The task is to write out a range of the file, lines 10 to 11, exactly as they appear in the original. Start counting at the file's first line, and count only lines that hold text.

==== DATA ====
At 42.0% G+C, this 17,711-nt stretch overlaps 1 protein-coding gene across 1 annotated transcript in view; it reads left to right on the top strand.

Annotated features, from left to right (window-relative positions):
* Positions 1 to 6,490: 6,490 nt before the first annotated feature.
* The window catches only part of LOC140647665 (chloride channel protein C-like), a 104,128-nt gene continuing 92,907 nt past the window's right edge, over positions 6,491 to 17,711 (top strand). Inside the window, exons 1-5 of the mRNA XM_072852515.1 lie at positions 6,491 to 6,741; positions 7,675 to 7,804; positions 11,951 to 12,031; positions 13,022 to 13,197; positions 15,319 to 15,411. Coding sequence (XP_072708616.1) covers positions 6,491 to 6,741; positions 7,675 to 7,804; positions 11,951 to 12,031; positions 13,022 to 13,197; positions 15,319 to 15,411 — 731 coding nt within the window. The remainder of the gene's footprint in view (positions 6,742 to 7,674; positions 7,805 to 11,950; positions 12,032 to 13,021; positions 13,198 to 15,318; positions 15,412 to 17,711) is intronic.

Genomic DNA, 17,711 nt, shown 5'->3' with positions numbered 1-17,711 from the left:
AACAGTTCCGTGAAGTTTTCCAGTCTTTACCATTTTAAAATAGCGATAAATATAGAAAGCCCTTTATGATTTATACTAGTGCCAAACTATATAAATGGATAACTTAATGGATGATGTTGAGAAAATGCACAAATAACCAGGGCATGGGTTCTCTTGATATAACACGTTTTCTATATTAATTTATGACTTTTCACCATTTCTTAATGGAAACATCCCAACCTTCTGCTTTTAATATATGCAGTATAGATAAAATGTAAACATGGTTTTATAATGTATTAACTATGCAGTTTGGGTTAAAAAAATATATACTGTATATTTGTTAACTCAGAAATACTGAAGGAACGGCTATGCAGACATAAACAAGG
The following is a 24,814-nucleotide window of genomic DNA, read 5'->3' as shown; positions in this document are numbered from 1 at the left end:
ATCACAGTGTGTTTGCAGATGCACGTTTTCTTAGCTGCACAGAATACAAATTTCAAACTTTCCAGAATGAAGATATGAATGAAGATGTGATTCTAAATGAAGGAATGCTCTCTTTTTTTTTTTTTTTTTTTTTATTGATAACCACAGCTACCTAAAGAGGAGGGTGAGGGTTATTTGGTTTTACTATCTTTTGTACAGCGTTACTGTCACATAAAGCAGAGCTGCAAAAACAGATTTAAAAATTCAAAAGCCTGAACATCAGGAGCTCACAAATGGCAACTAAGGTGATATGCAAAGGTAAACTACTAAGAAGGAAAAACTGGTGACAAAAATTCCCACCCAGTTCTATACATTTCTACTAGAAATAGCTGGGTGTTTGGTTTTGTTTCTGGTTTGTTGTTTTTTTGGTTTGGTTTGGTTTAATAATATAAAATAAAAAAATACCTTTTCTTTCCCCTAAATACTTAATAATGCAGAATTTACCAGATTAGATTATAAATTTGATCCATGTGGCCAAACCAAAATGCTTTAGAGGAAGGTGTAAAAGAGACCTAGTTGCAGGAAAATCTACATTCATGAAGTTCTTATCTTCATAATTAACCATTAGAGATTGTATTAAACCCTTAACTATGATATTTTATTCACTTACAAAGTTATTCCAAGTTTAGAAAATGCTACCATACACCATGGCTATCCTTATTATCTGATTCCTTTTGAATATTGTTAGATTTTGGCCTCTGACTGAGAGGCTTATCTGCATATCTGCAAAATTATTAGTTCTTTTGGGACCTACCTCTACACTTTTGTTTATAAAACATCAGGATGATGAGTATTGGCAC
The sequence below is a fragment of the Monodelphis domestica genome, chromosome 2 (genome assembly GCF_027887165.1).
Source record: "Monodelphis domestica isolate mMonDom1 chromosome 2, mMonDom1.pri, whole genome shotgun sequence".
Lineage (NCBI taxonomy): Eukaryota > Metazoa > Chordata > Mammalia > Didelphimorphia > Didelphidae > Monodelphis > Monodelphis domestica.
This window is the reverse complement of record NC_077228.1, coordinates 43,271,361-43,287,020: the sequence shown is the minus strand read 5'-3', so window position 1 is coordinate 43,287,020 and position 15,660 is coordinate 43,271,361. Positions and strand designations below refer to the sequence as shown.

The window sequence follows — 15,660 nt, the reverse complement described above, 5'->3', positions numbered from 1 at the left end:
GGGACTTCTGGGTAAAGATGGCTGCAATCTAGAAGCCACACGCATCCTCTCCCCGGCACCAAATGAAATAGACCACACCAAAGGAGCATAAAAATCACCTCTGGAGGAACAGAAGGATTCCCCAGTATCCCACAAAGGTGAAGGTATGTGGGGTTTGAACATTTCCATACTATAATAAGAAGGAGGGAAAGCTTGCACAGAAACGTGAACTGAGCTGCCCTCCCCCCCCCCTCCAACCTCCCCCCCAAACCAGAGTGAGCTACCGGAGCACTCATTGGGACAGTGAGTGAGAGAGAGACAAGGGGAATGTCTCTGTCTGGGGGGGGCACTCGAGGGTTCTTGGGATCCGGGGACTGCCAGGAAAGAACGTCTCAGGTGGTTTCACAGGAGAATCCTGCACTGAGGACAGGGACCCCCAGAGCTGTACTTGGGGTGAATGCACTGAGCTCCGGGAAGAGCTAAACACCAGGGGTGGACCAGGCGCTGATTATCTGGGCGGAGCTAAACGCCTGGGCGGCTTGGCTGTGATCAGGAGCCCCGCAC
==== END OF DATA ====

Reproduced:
Source record: "Monodelphis domestica isolate mMonDom1 chromosome 2, mMonDom1.pri, whole genome shotgun sequence".
Lineage (NCBI taxonomy): Eukaryota > Metazoa > Chordata > Mammalia > Didelphimorphia > Didelphidae > Monodelphis > Monodelphis domestica.